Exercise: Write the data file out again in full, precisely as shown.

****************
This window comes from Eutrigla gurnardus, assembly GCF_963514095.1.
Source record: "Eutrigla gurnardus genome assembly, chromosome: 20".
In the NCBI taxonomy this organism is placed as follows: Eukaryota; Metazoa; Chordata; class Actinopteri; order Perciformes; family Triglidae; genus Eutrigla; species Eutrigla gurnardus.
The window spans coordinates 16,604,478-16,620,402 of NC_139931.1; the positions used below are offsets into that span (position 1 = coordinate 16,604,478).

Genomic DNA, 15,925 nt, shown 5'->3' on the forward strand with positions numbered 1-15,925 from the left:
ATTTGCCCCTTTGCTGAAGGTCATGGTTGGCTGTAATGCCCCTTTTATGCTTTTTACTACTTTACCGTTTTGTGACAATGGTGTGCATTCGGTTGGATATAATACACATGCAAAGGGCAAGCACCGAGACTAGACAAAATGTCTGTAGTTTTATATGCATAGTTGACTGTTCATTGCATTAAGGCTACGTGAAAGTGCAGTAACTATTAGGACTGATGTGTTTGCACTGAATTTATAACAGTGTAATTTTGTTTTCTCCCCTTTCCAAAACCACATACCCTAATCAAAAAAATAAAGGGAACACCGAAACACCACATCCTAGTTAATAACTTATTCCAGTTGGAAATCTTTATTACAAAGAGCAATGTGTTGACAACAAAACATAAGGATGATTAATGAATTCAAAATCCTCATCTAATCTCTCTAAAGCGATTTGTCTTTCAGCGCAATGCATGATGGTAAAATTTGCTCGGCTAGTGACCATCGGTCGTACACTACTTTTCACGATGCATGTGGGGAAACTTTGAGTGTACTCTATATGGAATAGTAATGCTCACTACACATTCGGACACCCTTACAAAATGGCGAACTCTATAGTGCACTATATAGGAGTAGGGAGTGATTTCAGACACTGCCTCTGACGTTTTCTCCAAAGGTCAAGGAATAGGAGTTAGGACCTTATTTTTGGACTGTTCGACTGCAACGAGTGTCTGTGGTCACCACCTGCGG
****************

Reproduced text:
This window comes from Eutrigla gurnardus, assembly GCF_963514095.1.
Source record: "Eutrigla gurnardus genome assembly, chromosome: 20".
In the NCBI taxonomy this organism is placed as follows: Eukaryota; Metazoa; Chordata; class Actinopteri; order Perciformes; family Triglidae; genus Eutrigla; species Eutrigla gurnardus.
The window spans coordinates 16,604,478-16,620,402 of NC_139931.1; the positions used below are offsets into that span (position 1 = coordinate 16,604,478).

Genomic DNA, 15,925 nt, shown 5'->3' on the forward strand with positions numbered 1-15,925 from the left:
ATTTGCCCCTTTGCTGAAGGTCATGGTTGGCTGTAATGCCCCTTTTATGCTTTTTACTACTTTACCGTTTTGTGACAATGGTGTGCATTCGGTTGGATATAATACACATGCAAAGGGCAAGCACCGAGACTAGACAAAATGTCTGTAGTTTTATATGCATAGTTGACTGTTCATTGCATTAAGGCTACGTGAAAGTGCAGTAACTATTAGGACTGATGTGTTTGCACTGAATTTATAACAGTGTAATTTTGTTTTCTCCCCTTTCCAAAACCACATACCCTAATCAAAAAAATAAAGGGAACACCGAAACACCACATCCTAGTTAATAACTTATTCCAGTTGGAAATCTTTATTACAAAGAGCAATGTGTTGACAACAAAACATAAGGATGATTAATGAATTCAAAATCCTCATCTAATCTCTCTAAAGCGATTTGTCTTTCAGCGCAATGCATGATGGTAAAATTTGCTCGGCTAGTGACCATCGGTCGTACACTACTTTTCACGATGCATGTGGGGAAACTTTGAGTGTACTCTATATGGAATAGTAATGCTCACTACACATTCGGACACCCTTACAAAATGGCGAACTCTATAGTGCACTATATAGGAGTAGGGAGTGATTTCAGACACTGCCTCTGACGTTTTCTCCAAAGGTCAAGGAATAGGAGTTAGGACCTTATTTTTGGACTGTTCGACTGCAACGAGTGTCTGTGGTCACCACCTGCGG